Different Strokes for Different Folks: “OBLIVIUS”, “Drag Queen”, and “Threat of Joy”

This week the Strokes unveiled, one by one only over the course of a day, their first release in three years: the EP Future Present Past. I can’t help but wonder if the three time periods are represented in the three songs, and since the tracks became more familiar to me as a Strokes fan moving down the list, I have to assume they are respectively, from the top, the future, present, and past of the band’s sound. I also happened to like each song a little more than the one before it, so I was more than happy with the sequence in which I listened, and I find it a little weird that they chose to release them out of order if the releases were so close to one another anyway (“OBLIVIUS” followed by “Drag Queen”, and finally “Threat of Joy”). The rapid fire release of quality music is an exciting and satisfying comeback for the Strokes and excited fans.

Drag Queen

“Drag Queen” starts with a near-cheesy naked drum beat and moves confidently into a super-low bass riff. The overall color of the song is immediately dark and clean, but in the context of Casablancas’s muddy vocals, it seems to shift into something a little dirtier. Thanks to the slowly developing, even rhythms and cyclical patterns, this song starts off unexpectedly (a little more like something off First Impressions of Earth) but evolves into something a little more recognizable. I think the thesis  of the song is the constant identity shifts on various levels. The vocal distortion ranges section by section in weight and crispness. The aggression of the bass flirts with the heroic cockiness of the guitar in the chorus (and the bizarre, dissonant guitar solo stands out all on its own). And the freshness of the song is maintained  as the tension builds and dissipates, always dissolving back to the same beginning bass line and high alternating  perfect fifths.

OBLIVIUS

“OBLIVIUS” (which people seem to be having trouble spelling)  is instantly more characteristic of the Strokes, and much more optimistic than the edgy “Drag Queen”. The double lead guitars, which also double the voice in the pre-chorus, give the song a playful character sandwiching the emotionally explosive and memorable chorus. An ostentatious guitar solo leads into another quicker, cleaner one made of arpeggios over which Casablancas vamps in a falsetto until moving back into the soaring chorus. The vocals in this song are more consistent in production but freer with lots of vocal runs and a wide melodic range. I felt much more of an emotional response to the catchy “OBLIVIUS” as opposed to my mostly-intellectual interest in “Drag Queen”.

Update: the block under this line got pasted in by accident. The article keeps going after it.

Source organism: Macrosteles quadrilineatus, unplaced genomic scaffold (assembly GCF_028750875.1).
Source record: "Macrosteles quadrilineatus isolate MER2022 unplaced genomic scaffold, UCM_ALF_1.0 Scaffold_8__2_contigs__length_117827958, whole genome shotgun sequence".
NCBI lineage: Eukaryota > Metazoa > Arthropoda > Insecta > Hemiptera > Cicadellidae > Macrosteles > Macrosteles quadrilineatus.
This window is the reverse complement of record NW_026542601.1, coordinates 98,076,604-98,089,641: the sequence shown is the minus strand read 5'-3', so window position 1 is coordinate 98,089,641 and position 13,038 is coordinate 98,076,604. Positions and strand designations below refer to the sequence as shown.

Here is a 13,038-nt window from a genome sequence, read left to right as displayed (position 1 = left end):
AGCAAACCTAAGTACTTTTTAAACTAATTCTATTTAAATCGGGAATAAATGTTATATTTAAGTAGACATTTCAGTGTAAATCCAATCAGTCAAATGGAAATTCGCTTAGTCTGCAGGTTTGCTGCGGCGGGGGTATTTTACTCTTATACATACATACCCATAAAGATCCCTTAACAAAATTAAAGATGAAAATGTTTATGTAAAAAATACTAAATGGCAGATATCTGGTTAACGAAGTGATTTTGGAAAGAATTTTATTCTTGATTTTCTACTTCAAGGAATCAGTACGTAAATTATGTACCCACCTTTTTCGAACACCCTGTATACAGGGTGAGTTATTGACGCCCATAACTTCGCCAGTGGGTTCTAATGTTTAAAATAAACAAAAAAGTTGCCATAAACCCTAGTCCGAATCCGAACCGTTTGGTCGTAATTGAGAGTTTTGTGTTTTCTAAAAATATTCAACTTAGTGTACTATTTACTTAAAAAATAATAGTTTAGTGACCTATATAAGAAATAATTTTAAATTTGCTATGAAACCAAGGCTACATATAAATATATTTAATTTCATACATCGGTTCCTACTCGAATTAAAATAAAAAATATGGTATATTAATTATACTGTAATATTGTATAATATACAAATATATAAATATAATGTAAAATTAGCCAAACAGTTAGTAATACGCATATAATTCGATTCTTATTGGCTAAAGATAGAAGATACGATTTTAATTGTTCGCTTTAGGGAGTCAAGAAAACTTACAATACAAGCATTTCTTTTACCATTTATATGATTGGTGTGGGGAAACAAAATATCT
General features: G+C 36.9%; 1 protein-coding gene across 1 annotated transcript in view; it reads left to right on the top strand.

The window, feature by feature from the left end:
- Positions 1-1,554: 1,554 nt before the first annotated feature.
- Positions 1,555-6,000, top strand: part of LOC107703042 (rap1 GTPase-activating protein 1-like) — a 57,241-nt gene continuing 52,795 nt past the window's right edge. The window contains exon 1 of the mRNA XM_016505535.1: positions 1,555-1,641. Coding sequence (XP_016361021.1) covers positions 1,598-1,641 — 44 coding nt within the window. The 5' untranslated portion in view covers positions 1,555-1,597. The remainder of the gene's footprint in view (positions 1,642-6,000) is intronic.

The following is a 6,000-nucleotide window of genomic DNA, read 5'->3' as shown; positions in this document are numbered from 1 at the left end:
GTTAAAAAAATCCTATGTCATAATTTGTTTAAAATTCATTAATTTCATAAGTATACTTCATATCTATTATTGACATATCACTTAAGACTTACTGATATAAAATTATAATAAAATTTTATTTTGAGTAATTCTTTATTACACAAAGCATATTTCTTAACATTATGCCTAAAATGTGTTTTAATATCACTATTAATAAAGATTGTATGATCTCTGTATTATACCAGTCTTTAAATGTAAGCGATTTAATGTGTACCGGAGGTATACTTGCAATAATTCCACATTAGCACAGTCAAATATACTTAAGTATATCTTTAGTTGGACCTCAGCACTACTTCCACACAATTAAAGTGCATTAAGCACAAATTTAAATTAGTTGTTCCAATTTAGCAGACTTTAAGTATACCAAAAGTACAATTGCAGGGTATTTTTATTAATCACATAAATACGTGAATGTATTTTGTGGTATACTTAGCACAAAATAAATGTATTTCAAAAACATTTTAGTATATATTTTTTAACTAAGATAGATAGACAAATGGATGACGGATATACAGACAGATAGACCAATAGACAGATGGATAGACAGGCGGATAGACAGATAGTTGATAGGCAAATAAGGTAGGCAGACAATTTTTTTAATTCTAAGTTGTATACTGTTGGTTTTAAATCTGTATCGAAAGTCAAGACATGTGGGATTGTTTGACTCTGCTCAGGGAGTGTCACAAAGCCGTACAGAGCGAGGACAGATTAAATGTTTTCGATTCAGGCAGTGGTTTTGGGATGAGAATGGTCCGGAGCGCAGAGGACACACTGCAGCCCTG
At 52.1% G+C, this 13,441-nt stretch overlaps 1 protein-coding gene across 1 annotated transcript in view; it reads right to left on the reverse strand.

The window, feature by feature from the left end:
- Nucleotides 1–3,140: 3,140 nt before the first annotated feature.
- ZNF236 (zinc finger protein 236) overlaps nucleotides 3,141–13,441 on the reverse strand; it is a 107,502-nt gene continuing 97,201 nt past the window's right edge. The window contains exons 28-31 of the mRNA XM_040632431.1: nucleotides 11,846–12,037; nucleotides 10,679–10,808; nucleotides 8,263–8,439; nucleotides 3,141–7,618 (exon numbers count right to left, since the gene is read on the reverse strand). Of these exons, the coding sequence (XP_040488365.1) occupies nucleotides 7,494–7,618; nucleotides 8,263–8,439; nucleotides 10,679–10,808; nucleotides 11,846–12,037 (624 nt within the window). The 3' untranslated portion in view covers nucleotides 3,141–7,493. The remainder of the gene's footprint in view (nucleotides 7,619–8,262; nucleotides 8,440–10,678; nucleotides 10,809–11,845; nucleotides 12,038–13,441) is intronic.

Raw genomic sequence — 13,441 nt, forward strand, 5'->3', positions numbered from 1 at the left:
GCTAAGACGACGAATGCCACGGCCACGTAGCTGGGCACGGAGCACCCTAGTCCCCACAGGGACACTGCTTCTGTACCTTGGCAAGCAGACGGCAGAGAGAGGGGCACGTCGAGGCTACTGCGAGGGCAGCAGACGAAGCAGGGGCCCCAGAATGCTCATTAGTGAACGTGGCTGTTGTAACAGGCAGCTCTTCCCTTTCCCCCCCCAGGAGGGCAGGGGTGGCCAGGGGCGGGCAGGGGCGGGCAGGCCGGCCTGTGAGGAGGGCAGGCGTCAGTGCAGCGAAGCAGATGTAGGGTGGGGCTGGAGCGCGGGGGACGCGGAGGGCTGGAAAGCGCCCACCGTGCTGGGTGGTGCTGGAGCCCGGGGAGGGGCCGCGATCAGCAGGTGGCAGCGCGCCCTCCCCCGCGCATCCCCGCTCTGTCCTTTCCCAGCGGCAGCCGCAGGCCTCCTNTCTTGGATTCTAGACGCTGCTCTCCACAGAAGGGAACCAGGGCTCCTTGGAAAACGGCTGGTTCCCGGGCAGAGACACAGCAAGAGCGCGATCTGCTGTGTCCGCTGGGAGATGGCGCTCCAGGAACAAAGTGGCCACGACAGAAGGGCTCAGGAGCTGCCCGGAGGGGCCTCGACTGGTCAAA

Threat of Joy

The last track feels the most like a quintessential example of the Strokes to me. “Threat of Joy” feels vaguely jazzy in the harmonies, and even a little beachy in the lighter rhythms. The jazz color is supported with cleaner guitar tones than the noisy ones in “Drag Queen” and “OBLIVIUS” and some slides towards the end. The vocals are delivered in a casual, off-hand manner that pulls them into the rest of the mix without really overshadowing the upbeat arrangement. Unlike the previous two songs, “Threat of Joy” doesn’t grow very much from start to finish, making it a good song to quietly groove to. It’s the easiest to enjoy with minimal effort towards engagement.

OBLIVIUS – Moretti Remix

One more addition to the EP is Fabrizio Moretti remix of “OBLIVIUS” which, frankly, I didn’t need. It just sounds thinner and vaguely more annoying, essentially  flattening out the great ranges of emotion that made me like it to begin with.

Overall I’m thrilled with the return of the Strokes, and like many other fans, excited to find out what their next move is. Normally when a band with such a long, great track record comes back after a long hiatus I get a little apprehensive (“please, don’t let this be another Battleborn”) but in this case I’m optimistic.

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